• Use, Stop, Relax, Refocus (“SRR”) when you catch your mind wandering:
  • Stop forward movement. Note where your thoughts were wandering for 5 seconds, but don’t fight it.
  • Some people practice “stopping” at set intervals, to check whether they are on track.

Relax: This is like a 30-second recovery time when you’re running.

Let go of stress about the fact that you’re off track.  Breathe.

Refocus: Ask the 3 questions:

  • What am I currently doing?
  • What was I doing before this?
  • What was I thinking I would do next? What am I trying to achieve?

3. Do something subtle to release your restlessness: Shift position while taking several deep breaths in your seat regularly.  Vary your posture from seated to standing position, keep moving, or do some brief physical activity to help keep sending more oxygen to your brain for alertness.

4.  Straighten your back or open your eyes wider to increase alertness.

5.  Some people will squeeze a stress ball or their hands; some will touch their tongue to the roof of their mouth – anything to keep you with what you’re working on right now.

6.  Say or write/post “Am I Here?” or “What is my target activity?” to redirect your focus…if you post, when your eyes wander, you’ll see it. Reminds you to come back to the present moment when you are distracted.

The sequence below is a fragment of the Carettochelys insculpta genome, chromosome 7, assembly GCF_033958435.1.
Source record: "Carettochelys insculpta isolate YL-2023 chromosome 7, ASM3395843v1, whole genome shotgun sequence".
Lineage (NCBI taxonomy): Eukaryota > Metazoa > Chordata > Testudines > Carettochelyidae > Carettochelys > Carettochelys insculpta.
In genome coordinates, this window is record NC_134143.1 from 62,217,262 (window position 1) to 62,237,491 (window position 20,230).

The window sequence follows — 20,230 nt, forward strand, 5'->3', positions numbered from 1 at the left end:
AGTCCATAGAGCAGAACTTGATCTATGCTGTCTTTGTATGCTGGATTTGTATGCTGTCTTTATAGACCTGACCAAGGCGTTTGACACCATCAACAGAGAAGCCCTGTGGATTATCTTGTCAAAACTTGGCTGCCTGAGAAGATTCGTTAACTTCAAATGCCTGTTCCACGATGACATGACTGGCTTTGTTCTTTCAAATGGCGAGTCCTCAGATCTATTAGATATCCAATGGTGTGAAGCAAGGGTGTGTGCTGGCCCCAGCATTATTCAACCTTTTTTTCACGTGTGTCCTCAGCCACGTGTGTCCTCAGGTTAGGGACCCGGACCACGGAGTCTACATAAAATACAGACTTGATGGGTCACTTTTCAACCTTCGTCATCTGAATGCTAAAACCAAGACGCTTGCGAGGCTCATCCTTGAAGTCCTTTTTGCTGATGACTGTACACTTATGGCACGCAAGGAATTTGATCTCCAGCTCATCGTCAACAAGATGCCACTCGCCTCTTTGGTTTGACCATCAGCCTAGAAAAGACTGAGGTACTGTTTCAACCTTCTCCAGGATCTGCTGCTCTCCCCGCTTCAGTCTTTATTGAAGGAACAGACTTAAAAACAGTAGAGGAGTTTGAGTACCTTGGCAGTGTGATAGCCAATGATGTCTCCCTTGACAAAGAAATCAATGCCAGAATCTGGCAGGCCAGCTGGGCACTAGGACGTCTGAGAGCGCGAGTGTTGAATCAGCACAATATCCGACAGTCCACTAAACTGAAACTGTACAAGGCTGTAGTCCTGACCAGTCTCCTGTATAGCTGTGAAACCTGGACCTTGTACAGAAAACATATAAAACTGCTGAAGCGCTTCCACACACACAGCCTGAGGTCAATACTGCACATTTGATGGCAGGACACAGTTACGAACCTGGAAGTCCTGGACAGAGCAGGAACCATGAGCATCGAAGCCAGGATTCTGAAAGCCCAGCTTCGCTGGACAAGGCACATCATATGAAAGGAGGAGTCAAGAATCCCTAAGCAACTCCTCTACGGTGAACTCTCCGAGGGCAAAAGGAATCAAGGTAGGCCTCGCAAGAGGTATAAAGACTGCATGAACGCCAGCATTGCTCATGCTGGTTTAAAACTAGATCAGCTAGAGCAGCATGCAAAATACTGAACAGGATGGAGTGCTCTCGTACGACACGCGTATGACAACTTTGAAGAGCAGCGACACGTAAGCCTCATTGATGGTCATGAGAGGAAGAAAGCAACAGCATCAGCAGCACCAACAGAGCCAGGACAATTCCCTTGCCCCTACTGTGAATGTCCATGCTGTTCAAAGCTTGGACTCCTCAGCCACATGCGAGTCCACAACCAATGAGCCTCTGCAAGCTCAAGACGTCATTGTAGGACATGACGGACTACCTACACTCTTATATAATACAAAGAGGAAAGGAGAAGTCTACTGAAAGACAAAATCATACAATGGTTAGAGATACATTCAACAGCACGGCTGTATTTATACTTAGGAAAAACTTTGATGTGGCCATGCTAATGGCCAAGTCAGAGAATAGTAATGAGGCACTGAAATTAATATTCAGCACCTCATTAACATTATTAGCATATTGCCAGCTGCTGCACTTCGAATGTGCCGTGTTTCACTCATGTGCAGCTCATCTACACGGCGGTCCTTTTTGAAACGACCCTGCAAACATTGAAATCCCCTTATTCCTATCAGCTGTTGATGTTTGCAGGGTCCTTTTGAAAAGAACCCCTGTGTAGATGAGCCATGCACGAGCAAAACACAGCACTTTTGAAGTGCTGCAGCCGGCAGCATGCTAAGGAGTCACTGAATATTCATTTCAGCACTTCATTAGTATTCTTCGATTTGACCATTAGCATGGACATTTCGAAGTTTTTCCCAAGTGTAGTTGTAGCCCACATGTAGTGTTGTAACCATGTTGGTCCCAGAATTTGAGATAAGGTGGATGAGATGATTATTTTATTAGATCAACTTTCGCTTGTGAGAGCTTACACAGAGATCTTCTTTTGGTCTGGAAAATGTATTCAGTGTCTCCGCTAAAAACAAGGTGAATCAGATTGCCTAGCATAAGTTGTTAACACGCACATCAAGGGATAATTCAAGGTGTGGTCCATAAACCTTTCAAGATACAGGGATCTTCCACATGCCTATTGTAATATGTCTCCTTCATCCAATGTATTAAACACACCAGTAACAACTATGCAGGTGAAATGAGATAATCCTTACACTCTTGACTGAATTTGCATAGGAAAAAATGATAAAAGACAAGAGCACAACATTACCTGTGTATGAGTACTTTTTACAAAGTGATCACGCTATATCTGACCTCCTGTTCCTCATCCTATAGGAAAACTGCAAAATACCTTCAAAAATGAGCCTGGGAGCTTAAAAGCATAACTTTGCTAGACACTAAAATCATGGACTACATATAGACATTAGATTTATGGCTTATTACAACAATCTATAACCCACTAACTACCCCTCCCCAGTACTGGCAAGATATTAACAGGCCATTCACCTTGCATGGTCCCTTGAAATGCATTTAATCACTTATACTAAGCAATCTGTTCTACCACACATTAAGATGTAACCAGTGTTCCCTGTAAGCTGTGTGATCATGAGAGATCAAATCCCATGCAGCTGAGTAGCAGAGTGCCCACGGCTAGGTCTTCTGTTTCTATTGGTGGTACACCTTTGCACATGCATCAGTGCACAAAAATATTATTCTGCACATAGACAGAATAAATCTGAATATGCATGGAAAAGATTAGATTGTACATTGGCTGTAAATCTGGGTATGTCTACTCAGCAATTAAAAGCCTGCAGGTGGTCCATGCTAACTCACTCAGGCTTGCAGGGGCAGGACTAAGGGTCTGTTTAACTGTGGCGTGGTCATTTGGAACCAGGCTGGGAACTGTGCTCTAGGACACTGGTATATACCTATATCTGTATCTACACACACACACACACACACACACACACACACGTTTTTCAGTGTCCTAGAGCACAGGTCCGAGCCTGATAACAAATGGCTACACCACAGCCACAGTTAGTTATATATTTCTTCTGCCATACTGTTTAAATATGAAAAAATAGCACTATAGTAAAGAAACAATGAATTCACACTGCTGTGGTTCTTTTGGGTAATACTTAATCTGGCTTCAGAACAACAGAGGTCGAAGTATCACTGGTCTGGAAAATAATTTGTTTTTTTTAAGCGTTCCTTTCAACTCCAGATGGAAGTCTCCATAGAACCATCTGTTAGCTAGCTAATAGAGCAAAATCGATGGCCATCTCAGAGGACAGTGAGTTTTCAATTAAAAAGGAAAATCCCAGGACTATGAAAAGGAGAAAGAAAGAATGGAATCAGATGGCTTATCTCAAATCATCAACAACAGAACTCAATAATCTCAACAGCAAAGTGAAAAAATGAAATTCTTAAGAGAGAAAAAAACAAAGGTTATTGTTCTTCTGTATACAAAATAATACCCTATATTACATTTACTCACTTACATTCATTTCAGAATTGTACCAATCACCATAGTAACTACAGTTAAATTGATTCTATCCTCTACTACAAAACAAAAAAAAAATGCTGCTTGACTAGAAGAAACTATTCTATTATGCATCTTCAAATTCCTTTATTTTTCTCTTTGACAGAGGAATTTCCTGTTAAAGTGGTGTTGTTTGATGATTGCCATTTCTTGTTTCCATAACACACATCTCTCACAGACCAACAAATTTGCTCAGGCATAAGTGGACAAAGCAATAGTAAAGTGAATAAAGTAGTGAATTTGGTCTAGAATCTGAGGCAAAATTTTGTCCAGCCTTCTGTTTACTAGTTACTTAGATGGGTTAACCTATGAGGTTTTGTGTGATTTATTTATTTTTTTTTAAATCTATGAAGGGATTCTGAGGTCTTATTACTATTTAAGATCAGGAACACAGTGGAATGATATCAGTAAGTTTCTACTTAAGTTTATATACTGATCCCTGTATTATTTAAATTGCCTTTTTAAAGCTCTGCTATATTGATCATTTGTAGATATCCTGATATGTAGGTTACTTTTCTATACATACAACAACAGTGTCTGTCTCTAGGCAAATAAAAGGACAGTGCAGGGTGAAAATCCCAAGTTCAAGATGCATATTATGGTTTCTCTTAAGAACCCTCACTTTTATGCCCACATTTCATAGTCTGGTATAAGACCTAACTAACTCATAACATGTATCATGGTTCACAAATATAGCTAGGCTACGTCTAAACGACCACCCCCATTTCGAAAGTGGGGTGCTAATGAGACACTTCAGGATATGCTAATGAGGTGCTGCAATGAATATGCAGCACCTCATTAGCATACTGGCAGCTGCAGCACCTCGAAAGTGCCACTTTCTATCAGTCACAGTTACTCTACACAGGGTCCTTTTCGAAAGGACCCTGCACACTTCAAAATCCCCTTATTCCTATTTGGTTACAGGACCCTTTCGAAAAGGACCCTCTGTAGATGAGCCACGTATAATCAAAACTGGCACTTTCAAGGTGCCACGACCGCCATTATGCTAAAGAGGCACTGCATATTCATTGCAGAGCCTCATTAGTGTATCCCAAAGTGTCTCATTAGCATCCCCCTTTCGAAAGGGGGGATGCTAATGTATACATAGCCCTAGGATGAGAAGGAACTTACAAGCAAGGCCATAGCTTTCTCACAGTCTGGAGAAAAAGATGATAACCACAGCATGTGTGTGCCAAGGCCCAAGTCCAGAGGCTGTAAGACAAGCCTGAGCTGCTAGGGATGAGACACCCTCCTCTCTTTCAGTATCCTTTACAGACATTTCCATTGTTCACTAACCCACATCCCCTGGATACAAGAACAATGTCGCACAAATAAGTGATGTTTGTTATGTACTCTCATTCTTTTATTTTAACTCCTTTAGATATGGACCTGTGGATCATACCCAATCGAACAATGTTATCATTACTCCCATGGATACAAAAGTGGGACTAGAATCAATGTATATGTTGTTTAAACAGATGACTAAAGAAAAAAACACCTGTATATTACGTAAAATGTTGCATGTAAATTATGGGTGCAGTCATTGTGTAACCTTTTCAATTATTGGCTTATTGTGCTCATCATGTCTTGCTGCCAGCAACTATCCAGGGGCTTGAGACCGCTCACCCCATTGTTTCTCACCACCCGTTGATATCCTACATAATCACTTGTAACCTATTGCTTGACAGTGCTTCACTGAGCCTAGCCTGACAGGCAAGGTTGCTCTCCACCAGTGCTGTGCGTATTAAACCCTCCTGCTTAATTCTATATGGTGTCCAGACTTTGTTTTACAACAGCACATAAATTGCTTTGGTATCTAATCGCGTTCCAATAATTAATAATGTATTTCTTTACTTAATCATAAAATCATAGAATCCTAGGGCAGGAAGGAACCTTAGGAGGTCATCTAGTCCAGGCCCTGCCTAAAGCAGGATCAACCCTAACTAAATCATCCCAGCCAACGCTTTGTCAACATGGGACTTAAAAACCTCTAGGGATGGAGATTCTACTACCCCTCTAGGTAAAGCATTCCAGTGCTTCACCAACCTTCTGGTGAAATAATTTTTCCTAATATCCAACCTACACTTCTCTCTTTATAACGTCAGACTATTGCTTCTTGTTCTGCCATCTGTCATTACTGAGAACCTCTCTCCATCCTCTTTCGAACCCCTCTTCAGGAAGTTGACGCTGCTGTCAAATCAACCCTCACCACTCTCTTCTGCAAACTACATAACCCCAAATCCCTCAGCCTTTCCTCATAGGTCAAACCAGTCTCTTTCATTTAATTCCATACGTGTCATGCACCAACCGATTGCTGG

7.  Picture subtitles under the person’s head when they’re talking so you can pay attention to them.

8.  Talk to yourself out loud (or quietly to yourself):

  • When you walk into a room so you are tracking what you are doing (and so you don’t forget why you went in there).
  • When you are fixing something repeat the steps of the activity to yourself as you complete them
  • When you are trying to learn a sequence or series of steps
  • Talk to yourself about your progress

9.  The Godfather rule:  Make your mind a deal it can’t refuse….bribe yourself that if you focus now, you will reward yourself later.  Works best if the reward is asap.

10.  The “Five More” Rule:  If you are losing focus, say “just 5 more minutes.”  Read FIVE MORE pages.  Work FIVE MORE minutes.  Something about assigning Start and Stop parameters is extremely helpful for focus.

11.  Keep a “this mile only” mentality:  Break a task into simpler parts, and complete one step at a time so you can stay focused.  (Example:  cleaning your room:  you need to break it down into steps, or it’s overwhelming).

TIP:  Think about a long distance run and the “this mile only” mentality while you’re running that mile. Just think about that part of the task while you’re completing it.